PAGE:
There are lots of links I could post, but I'll stick to just one, which is very relevant here, although it's mainly about Universal Credit.  Helen Lewis wrote this excellent piece in the New Statesman last week.
If you haven't yet read Owen Jones' latest book, The Establishment, you really should.  (A4e gets coverage in a section on outsourcing.)  We knew the gist of Jones' argument; but he provides a wealth of facts and figures and pulls the threads together to present a frightening picture.  His concluding chapter contains a hopeful picture of what needs to happen.  But it won't, and that is depressing.

Friday, 27 February 2015

In two minds

There's a press release on A4e's own website which bugs me.  They are taking on 20 apprentices at A4e, in Sheffield, basically to do admin, working towards "a Level 2 Apprenticeship in Customer Service or Business Administration".  It's in support of something called National Apprenticeship Week.  That's good, surely, for the 20 people who might get a properly-paid job out of it?
But is it good for them or anyone else?  After all, an "apprentice" gets £2.73 an hour (unless it's gone up recently).  And the very word is deceitful.  An apprentice used to be a youngster who spent up to 7 years learning a skilled trade, paid not very much, but at the end of it emerging as a skilled man (rarely a woman) who could get well paid work anywhere but usually stayed with the original company.  There are a few large companies who still take on apprentices on that basis.  But the last government started something called "modern apprenticeships" to fill the gap caused by employers who refused to train their workers themselves.  And this government has downgraded the concept even further.  Far too often now, an apprentice is just someone who can be paid next to nothing while doing a meaningless qualification.
I left school at 16, a long, long time ago, and walked straight into what was then called a clerical job.  The pay was poor, but so was everyone's in that office.  In less than a week I had grasped the job.  But I didn't like it, so got another job. After 9 months of that I left and became a civil servant.  Then after a year I went to college.  In each of my three, very different, jobs the employer expected to have to teach me what the job entailed then rely on my ability to do it.  I was not being exploited as cheap labour.  And that's what these apprenticeships feel like.
So I don't want to slag off A4e simply for trying to get some good publicity out of giving a start to 20 admin trainees.  But are they, like so many other employers, just using the system to avoid paying people properly?

Monday, 23 February 2015

Unpleasant story

There's an interesting story in Hull's local paper here which involves A4e.  I stress that no blame attaches to A4e.
It goes back to New Deal days, before 2008, when A4e had the contract in the city.  They would send people on fork lift truck courses (in those days you could get actual skills training).  One man who was sent on this was appalled to find that the boss of the firm was a man, Nicholas Holbrook, who had sexually abused him as a child, something he had never reported.  The man said he would not go on this training with Holbrook.  Says the paper: 'He claims he told the company of Holbrook’s abuse.  Mr Wilson said: “I said I’m not going. He abused me as a young kid.  They told me you can’t make accusations like that against a pillar of the community. You’ll get your benefits stopped.  I had a wife and three kids [so had to go].”'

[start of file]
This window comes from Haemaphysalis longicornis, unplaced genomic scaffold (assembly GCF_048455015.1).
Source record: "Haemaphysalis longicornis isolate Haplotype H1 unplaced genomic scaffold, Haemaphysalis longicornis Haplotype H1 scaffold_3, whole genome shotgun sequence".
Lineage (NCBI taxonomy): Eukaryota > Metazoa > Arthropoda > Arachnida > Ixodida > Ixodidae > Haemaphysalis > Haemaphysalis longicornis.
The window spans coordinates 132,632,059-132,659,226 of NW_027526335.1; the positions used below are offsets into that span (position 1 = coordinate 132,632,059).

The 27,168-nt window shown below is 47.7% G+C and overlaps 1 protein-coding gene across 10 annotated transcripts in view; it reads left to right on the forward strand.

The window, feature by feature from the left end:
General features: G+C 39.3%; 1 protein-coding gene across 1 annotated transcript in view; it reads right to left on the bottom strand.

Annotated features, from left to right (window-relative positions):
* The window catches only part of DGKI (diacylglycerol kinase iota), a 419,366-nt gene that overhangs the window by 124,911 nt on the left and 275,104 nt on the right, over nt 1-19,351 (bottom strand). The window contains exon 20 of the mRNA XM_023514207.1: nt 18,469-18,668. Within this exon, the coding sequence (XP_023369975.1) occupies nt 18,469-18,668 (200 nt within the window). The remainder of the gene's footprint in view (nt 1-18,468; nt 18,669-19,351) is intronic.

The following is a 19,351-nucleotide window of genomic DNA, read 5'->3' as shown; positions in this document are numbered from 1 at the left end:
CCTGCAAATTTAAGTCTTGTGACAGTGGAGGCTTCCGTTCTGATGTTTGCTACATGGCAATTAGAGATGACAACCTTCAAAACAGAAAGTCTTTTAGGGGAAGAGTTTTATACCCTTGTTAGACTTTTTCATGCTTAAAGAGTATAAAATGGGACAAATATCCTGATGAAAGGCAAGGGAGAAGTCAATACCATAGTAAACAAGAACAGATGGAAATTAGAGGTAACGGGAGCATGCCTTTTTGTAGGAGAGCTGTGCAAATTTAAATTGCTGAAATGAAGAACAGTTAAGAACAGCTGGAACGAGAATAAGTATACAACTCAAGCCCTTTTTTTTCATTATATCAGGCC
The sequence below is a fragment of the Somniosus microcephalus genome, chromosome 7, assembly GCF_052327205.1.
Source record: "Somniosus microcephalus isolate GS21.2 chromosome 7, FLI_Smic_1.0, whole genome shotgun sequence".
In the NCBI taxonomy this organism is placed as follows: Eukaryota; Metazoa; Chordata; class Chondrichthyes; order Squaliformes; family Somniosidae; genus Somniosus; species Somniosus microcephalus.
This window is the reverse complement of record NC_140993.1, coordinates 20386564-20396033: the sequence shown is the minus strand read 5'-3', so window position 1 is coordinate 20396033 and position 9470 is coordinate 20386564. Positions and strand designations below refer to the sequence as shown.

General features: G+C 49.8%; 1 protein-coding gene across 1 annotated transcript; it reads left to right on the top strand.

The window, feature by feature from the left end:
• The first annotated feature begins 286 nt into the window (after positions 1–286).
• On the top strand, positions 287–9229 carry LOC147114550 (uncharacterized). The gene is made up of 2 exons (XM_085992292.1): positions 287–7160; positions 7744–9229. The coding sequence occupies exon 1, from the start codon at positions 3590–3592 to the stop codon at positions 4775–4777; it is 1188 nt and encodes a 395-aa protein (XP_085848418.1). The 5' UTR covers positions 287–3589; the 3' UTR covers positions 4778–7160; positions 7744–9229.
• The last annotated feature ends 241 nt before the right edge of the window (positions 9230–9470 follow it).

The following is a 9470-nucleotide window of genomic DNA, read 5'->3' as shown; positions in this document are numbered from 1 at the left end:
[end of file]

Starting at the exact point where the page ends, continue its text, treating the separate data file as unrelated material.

Wilson came forward when he learned in 2013 that Holbrook had been jailed for 7 years for raping and sexually assaulting two men who had also been referred to Holbrook for training.  The report doesn't say how those two came to be referred, or by whom.  Wilson's evidence at a new trial put Holbrook away for a further 6 years.
As I said, no blame attaches to A4e.  It just seems a somewhat extreme example of what can happen when people are compelled, under threat of destitution, to put themselves in impossible situations.

Saturday, 14 February 2015


It's not been a comfortable week for the Conservatives.  HSBC, Stephen Green, tax avoidance, and that "black and white ball" when the obscenely rich gathered to give money to the Tories.  They had a raffle.  On Wednesday I paid a quid for some raffle tickets and won a bottle of cheap plonk.  But the Tories' raffle was nothing like that.  One of the prizes was an "iron man" with Iain Duncan Smith - a long cross-country run.  But as always the Tory deception machine kicked in.  MPs were instructed to deflect every question to an accusation against Ed Miliband and Labour.  The media happily co-operated, the BBC especially so, but it got pretty desperate.  Today came the announcement that a new Tory government will target people who are unable to work because of obesity.  They will have to go on a diet or lose their benefits.  (Hasn't IDS told them that he's got a much simpler way - just sanction them and starve them thin?)  Mark Harper was wheeled out onto the Today programme this morning to explain the idea, and with commendable (and unusual) persistence Mishal Hussein made him talk about tax avoidance as well.  The deception machine went into top gear and Harper trotted out the untruths too fast to be contradicted.